Searching over 5,500,000 cases.


searching
Buy This Entire Record For $7.95

Download the entire decision to receive the complete text, official citation,
docket number, dissents and concurrences, and footnotes for this case.

Learn more about what you receive with purchase of this case.

Rios v. Jones

DECEMBER 27, 1974.

DR. ARTURO RIOS ET AL., PLAINTIFFS-APPELLANT,

v.

NOLAN B. JONES ET AL., DEFENDANTS-APPELLEES, CROSS-APPELLANTS.



APPEAL from the Circuit Court of Cook County; the Hon. NATHAN M. COHEN, Judge, presiding.

MR. PRESIDING JUSTICE EGAN DELIVERED THE OPINION OF THE COURT:

The plaintiffs are 62 physicians employed by the Department of Health of the State of Illinois. They are all foreign-born United States citizens who received degrees of Doctor of Medicine in foreign countries and were licensed to practice medicine in those countries.

In 1951, the Medical Practice Act was amended (Ill. Rev. Stat. 1951, ch. 91, par. 14a) to provide that the Department of Registration and Education might in its discretion issue without examination a limited license to practice medicine in all its branches to any applicant who could furnish the Department with satisfactory proof that he was 21 years of age or over, of good moral character, had had such training at schools which were reputable and in good standing as under the circumstances the Department should deem sufficient and had been appointed a physician in a hospital maintained by the State. The limited license would entitle a physician to practice medicine only in the hospital designated on his license and in any case under the supervision of one of the medical officers of the hospital who was regularly licensed under the Act and under the regulations established by the hospital.

In 1957, the section was amended to include the requirement that the applicant serve a 1-year internship at the hospital approved by the Department. It also provided that the holder of a State hospital permit (also referred to in the Act as a limited license) could practice medicine in all its branches in any hospital or facility maintained by the Department.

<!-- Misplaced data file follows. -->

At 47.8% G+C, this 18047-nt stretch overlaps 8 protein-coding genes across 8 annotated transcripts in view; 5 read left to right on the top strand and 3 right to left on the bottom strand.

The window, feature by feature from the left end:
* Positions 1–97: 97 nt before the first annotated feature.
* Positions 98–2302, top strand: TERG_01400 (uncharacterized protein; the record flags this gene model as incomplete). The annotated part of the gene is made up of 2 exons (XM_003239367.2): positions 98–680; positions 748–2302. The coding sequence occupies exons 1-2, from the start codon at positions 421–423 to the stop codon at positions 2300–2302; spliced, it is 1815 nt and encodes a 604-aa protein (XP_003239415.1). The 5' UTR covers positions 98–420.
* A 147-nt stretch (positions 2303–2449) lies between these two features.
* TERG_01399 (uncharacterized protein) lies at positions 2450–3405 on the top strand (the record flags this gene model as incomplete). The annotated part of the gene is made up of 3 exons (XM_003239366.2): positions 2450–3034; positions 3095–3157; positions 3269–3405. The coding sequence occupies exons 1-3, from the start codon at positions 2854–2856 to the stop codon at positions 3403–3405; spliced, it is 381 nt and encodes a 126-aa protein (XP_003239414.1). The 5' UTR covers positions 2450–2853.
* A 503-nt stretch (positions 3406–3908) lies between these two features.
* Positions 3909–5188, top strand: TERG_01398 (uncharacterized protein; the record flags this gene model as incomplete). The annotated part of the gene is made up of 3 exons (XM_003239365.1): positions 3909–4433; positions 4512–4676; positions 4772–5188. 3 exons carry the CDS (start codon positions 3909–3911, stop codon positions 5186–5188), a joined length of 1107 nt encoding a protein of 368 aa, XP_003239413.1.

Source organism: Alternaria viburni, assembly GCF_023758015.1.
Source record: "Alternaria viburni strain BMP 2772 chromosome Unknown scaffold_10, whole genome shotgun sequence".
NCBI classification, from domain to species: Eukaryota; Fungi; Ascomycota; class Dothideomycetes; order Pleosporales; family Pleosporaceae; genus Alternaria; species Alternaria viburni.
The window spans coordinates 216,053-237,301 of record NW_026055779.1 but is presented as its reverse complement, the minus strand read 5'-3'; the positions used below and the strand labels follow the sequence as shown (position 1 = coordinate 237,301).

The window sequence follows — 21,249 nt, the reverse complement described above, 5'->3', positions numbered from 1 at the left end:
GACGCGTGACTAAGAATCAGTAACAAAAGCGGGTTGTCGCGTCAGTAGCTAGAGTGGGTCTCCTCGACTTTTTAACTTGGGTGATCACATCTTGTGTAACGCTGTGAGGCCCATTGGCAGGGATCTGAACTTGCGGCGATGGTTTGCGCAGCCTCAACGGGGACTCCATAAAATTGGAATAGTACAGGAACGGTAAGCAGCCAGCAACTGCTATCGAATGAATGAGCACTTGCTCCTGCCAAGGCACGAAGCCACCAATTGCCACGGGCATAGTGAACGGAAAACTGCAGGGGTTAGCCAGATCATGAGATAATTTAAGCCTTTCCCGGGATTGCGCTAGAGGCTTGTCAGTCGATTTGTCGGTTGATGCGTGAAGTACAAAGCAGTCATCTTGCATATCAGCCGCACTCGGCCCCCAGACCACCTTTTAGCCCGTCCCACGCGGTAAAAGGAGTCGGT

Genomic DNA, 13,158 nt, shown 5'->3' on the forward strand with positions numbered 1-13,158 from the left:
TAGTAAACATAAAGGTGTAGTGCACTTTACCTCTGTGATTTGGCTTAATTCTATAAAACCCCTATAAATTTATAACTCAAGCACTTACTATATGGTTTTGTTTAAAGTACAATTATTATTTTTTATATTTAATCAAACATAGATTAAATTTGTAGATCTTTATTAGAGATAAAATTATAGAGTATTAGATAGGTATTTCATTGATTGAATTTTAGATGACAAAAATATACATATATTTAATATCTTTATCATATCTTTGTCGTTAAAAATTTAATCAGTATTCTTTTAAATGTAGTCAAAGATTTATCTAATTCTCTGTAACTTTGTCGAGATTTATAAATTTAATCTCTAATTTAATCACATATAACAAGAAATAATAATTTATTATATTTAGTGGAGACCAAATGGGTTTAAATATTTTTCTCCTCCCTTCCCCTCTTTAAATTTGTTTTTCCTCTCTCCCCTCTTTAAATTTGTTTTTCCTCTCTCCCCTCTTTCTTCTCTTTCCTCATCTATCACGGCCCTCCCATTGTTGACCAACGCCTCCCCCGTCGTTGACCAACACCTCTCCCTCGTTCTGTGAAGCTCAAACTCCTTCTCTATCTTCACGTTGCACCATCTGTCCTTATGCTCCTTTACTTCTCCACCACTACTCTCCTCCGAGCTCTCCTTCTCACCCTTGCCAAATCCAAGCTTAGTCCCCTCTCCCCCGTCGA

The section was again amended by Public Act 77-2757 which became effective on September 1, 1972, and provided, in part, that all State hospital permits in effect on the effective date of the amendment and issued before July 1, 1973, would expire on July 1, 1973. Each person holding a permit could apply for a renewal subject to certain requirements which included passing an examination. Whereas the previous section had in effect made the limited license permanent, the amendment provided that each renewal would be for 1 year, that the Department could not issue more than two renewals to each holder and that the Department had no authority to issue a State hospital permit for an indefinite period.

All of the plaintiffs received State hospital permits or limited licenses before July 1, 1965. Each of them served a 1-year internship in an approved hospital; each was required to pass a physician's civil service examination; and each of them has received periodic promotions and increases in salary. They were informed by the defendants, the Directors of the Department of Personnel, Registration and Education and Mental Health that, unless they took and passed academic medical examinations pursuant to Public Act 77-2757, they would lose their employment and civil service status.